Sports

Ex-Dodgers surprised Steve Garvey took so long to enter politics

Jerry Reuss isn’t at all surprised that his former Dodgers teammate Steve Garvey is running for the U.S. Senate.

The shocking part for Reuss is that it took Garvey so long to launch his political career.

“He’s a 75 years old rookie,” Reuss recently told The Times in an email.

Reuss was a left-handed pitcher who played for eight teams over 22 Major League Baseball seasons. Garvey was an infielder and one of the most popular Dodgers in the late 1970s and early 1980s, Their baseball careers intersected in Los Angeles from 1979-82.

Reuss told The Times that Garvey had thoughts of becoming an elected official back then, while Ronald Reagan was serving his first term as U.S. president.

“Steve always had the thought of entering the political arena,” Reuss said in the email. “He once told me that if a former actor could be President, why can’t a former baseball player?”

Some four decades later, Garvey has made quite an entrance into that arena. A UC Berkeley Institute of Governmental Studies poll co-sponsored by The Times found that the Republican newcomer and Rep. Adam B. Schiff, the veteran Democratic congressman from Burbank, are in effect tied for the lead in the primary days before Tuesday’s election.

The poll shows Garvey is favored by 27% of likely voters, followed by Schiff with 25%, Rep. Katie Porter (D-Irvine) with 19% and Rep. Barbara Lee (D-Oakland) with 8%, while 12% of likely voters pick a different candidate and 9% are undecided. The top two finishers advance to a November runoff. There, Schiff would hold a 53% to 38% advantage, with 9% undecided, over Garvey, according to the survey.

Garvey was drafted by the Dodgers out of Michigan State in 1968 and remained with the organization until signing with the San Diego Padres as a free agent before the 1983 season. He played five seasons with the Padres before retiring.

Starting in June 1973 and running through the Dodgers’ World Series victory in 1981, Garvey played first base in one of MLB’s most celebrated and durable infields. For 8 1/2 seasons, that lineup almost always also included Davey Lopes at second base, Ron Cey at third and Bill Russell at shortstop.

Cey declined to comment for this article. The Times was unable to reach Lopes and Russell.

Two members of the Dodgers 1981 championship team recently came out in support of one of Garvey’s opponents for the Senate seat. In an announcement issued by Lee’s office Wednesday, Dusty Baker and Dave Stewart were listed among the endorsers for the Oakland congresswoman. Baker and Stewart have ties to Northern California and spent parts of their MLB careers with the Athletics.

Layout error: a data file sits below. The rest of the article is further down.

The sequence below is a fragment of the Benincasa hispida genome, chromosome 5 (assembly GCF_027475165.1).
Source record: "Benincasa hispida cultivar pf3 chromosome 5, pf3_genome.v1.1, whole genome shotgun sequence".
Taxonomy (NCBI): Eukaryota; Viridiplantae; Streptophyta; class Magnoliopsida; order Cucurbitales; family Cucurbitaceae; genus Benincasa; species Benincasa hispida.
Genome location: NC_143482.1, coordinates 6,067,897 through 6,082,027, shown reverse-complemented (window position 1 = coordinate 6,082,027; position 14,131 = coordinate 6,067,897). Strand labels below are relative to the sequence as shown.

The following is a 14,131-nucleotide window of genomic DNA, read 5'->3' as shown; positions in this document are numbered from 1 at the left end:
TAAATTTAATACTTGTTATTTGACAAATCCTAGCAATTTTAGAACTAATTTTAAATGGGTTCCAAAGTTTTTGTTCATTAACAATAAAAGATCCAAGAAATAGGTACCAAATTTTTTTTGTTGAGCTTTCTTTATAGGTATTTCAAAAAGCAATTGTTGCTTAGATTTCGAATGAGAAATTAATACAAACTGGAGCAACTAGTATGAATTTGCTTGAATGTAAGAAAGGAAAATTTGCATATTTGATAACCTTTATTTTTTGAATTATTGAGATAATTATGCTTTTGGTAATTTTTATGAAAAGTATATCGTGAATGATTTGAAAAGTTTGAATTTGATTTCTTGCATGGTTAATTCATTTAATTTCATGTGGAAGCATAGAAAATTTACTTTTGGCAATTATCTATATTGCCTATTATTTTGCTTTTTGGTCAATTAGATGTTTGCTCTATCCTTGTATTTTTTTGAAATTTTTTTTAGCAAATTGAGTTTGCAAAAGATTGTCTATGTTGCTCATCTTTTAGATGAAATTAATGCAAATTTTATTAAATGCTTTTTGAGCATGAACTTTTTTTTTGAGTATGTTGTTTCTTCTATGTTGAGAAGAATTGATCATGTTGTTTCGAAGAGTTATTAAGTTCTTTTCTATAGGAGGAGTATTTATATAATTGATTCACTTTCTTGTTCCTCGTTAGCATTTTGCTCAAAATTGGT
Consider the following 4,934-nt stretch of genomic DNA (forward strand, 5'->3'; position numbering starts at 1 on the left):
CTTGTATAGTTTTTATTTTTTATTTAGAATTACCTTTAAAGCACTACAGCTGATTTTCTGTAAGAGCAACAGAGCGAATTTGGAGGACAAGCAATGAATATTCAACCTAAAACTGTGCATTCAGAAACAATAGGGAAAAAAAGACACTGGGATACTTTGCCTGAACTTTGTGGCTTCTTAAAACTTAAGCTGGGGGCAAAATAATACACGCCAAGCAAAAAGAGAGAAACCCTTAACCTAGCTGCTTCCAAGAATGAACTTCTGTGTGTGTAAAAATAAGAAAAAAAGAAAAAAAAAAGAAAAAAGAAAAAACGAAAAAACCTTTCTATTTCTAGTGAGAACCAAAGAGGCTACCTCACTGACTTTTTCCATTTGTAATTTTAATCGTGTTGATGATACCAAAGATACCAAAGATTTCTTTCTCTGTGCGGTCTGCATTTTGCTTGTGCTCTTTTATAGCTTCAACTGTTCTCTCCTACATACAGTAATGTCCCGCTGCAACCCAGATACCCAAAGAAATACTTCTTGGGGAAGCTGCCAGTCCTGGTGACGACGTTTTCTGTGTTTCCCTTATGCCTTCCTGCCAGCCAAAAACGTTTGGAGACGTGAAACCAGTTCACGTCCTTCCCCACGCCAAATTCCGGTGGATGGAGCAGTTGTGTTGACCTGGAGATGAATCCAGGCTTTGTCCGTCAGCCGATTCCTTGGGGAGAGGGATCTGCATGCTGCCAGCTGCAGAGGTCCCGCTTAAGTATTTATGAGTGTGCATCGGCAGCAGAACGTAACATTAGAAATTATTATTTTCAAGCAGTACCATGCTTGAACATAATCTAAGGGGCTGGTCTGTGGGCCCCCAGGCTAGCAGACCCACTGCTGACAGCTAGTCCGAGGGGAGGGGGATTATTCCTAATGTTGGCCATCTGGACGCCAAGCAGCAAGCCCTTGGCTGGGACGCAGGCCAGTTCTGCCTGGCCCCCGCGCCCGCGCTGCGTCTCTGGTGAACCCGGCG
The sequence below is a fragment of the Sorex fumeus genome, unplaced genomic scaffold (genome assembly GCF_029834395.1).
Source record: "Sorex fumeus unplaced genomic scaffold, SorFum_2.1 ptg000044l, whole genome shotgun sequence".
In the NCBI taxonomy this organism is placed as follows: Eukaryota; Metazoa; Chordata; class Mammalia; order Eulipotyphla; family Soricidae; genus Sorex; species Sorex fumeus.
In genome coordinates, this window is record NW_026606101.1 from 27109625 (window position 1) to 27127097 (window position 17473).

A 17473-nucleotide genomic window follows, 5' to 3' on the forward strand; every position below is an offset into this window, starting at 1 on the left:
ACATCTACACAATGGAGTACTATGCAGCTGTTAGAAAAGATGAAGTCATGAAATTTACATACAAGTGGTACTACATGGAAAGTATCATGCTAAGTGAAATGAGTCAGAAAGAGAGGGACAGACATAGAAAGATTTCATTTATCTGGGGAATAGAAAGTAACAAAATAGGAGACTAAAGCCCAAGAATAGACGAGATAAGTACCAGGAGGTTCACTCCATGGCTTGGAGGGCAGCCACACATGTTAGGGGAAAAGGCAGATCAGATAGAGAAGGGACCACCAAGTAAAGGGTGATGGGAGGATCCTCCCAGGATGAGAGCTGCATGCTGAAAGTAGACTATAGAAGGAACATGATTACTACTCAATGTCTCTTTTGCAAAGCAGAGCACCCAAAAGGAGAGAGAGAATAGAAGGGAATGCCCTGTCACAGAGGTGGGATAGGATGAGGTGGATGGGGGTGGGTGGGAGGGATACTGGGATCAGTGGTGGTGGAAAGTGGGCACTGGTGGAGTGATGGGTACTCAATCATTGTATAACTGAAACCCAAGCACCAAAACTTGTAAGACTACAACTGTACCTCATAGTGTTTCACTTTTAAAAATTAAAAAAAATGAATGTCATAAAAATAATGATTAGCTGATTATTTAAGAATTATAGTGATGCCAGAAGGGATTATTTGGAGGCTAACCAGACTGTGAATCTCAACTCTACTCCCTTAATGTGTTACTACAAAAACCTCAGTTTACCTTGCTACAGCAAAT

Tom Niedenfuer was a rookie pitcher for the Dodgers during the 1981 season. As a Florida resident, Niedenfuer has been watching Garvey’s young political career from afar and isn’t surprised by his former teammate’s success in that area.

“I could definitely see him going into something like this,” Niedenfuer told The Times in a recent phone interview. “He was always well spoken, great with the media, and definitely had his points of views, so it’s not surprising at all. And he’s always been a great businessman, so I’m really not surprised and he’ll be very successful with this.”

Asked if he could think of any weaknesses Garvey might have as a politician, Niedenfuer could think of only one.

“The only thing I could possibly think of is he’s not aggressive enough to fire back at people with bad stuff, because he’s such a good guy,” Niedenfuer said. “He’s not the kind to attack other people and other opponents. He’s always been great to everybody. If there was any weakness, I would say he’s too nice.”

San Diego Padres player Steve Garvey, formerly of the Dodgers, greets some of his loyal fans at Dodger Stadium on April 16, 1983.

(Lennox McLendon / Associated Press)

Reuss, who lives in Nevada, said he hasn’t followed Garvey’s campaign enough to have an opinion on his former teammate’s politics. But, Reuss added of Garvey, “He’s as sincere now as the day I met him.”

Like Reuss, former longtime Dodgers broadcaster Ross Porter is surprised Garvey waited so long to enter politics.

“Steve would be a good senator and a better choice than his opponents, especially the obnoxious Adam Schiff,” Porter told The Times in an email, adding that he and his wife have donated to Garvey’s campaign.

Asked by The Times if he had any stories that demonstrated the qualities he thought would suit Garvey well as a senator, Porter replied with this anecdote:

“On a Sunday afternoon, August 28, 1977, Garvey went into a game against the Cardinals at Dodger Stadium, mired in the worst batting slump he experienced in his 19-year major league career. In his previous 84 plate appearances, he had hit a miserable .139.

“Before the game that day, two nuns introduced a young girl who was disabled, to her favorite Dodger player — Steve Garvey. During their conversation, the girl said, ‘Would you hit a home run for me today?’

“Garvey said he would try.

“That day, Garvey had the best offensive game he ever had. He collected 5 hits in 5 at-bats, drove in 5 runs, slugged two home runs, one a grand slam, and the Dodgers won, 11 to 0.

“Steve told me years later, he still maintained a correspondence with the girl.”

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